Did you know that 74% of people use the same password across all of their accounts and log ins? Many of those people think that their password cannot be hacked…
The truth is they are more likely to be hacked!
In this blog we will be explaining how hackers hack passwords and why it is important to have separate and strong passwords across all of your accounts and some tips on how to do so!
Passwords can only do so much. Passwords have a limited ability to protect your data and systems. Even when applied correctly, passwords are limited in helping prevent unauthorised access. If an attacker discovers or guesses the password, they are able to impersonate a user.
Firstly, what is the most important password for almost everyone in the world? Simple. Your email account that has all other accounts (such as online banking, online shopping sites, social media platforms etc) tied to it. If a hacker has this main password, they can reset ALL passwords for ALL accounts linked very quickly without you even knowing and cause major damage.
How do hackers hack passwords?
Hacking is not about typing in a few random magic words with one hand on one keyboard and the other hand on another keyboard. Hacking is difficult and usually takes careful planning and a fair amount of time. Stopping malicious hackers can be even more challenging.
Attackers use a variety of techniques to unveil passwords, exploiting a range of social and technical vulnerabilities. These include:-
- Tricking someone into revealing their password via social engineering (including phishing and arm-twisting)
- Using passwords that have been leaked from data breaches to attack other systems where users have used the same password
- Password spraying (using a small number of commonly-used passwords in an attempt to access a large number of accounts)
- Brute-force attacks (the automated guessing of large numbers of passwords until the correct one is found)
- Theft of a password hash file, where the hash can be broken to recover the original passwords
- ‘Shoulder surfing’ (observing someone typing their password)
- Finding passwords which has been stored insecurely, such as sticky notes kept close to a device, or documents stored on devices
- Manual password guessing (perhaps using personal information such as name, date of birth, or pet names)
- Intercepting a password as it is transmitted over a network
- Installing a keylogger to intercept passwords when they are entered in to a device
So how can we reduce the likelihood of this happening to our businesses or ourselves personally?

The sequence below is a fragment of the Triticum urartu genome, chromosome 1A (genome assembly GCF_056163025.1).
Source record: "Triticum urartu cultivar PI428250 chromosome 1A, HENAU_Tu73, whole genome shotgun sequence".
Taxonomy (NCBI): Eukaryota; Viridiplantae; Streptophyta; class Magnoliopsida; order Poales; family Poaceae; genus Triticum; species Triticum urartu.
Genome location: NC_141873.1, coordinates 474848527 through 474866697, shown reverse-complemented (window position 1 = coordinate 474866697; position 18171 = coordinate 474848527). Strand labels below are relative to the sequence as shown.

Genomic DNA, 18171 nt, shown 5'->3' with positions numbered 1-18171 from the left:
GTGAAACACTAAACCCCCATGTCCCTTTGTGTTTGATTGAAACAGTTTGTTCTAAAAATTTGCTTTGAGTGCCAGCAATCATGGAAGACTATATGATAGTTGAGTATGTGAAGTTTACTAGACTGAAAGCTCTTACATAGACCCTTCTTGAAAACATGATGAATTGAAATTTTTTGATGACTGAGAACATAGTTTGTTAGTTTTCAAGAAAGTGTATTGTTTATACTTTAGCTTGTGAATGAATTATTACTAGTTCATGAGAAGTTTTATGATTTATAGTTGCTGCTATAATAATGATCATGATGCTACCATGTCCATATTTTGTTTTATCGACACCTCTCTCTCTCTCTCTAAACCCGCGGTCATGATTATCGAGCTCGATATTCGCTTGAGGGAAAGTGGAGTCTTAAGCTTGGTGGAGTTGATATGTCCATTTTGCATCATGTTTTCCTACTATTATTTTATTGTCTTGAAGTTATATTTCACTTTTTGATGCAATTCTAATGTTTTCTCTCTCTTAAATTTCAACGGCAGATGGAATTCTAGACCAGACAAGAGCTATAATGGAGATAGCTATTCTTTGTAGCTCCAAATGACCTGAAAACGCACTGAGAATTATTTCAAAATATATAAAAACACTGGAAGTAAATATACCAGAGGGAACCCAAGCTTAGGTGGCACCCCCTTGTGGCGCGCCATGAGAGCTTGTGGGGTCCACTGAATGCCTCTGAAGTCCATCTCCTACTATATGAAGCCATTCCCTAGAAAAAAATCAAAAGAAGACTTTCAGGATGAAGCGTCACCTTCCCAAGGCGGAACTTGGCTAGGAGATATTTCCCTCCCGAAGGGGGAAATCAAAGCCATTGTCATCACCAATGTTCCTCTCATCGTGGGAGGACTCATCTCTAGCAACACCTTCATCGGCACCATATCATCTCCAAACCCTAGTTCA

One of the most effective ways of adding additional protection to a password protected account is to use MFA (Multi-factor authentication). Accounts that have been set up to use MFA require a second factor, which is something you (and only you) can access. This could be a code that is sent to you by text message, or that is created by an app, so even if an attacker discovers a password, they won’t be able to access the associated account without also compromising another factor.
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Some other tips are the following:-
- Use account lockout or throttling to defend against brute force attacks
- If using lockout, allow users between 5 and 10 login attempts before locking out accounts
- Consider using security monitoring to defend against brute force attacks
- Password blacklisting prevents common, guessable passwords being used. Ensure that all corporate web apps requiring authentication use HTTPS
- Protect any access management systems you manage
- Protect access to user databases
- Prioritise privileged and vulnerable accounts such as administrators, cloud accounts and remote users
- Change all default passwords
- The endpoints are likely to choose new passwords that are only minor variations of the old
- Stolen passwords are generally exploited immediately
- Resetting the password gives you no information about whether a compromise has occurred
- An attacker with access to the account will probably also receive the request to reset the password
- If compromised via insecure storage, the attacker will be able to find the new password in the same place
Instead of forcing expiry, you should counter the illicit use of compromised passwords by:
- Ensuring an effective movers/leavers process is in place
- Automatically locking out inactive accounts
- Monitoring logins for suspicious behaviour (such as unusual login times, logins using new devices)
- Encouraging users to report when something is suspicious
You can also mitigate the risk of compromised accounts by using MFA, which will make a compromised password less useful to an attacker. Some MFA methods (such as SMS or email notifications) can even warn the user that they have been compromised, as they will receive a code when they did not request it. If you are using this form of MFA, you should encourage users to report this behaviour through your training.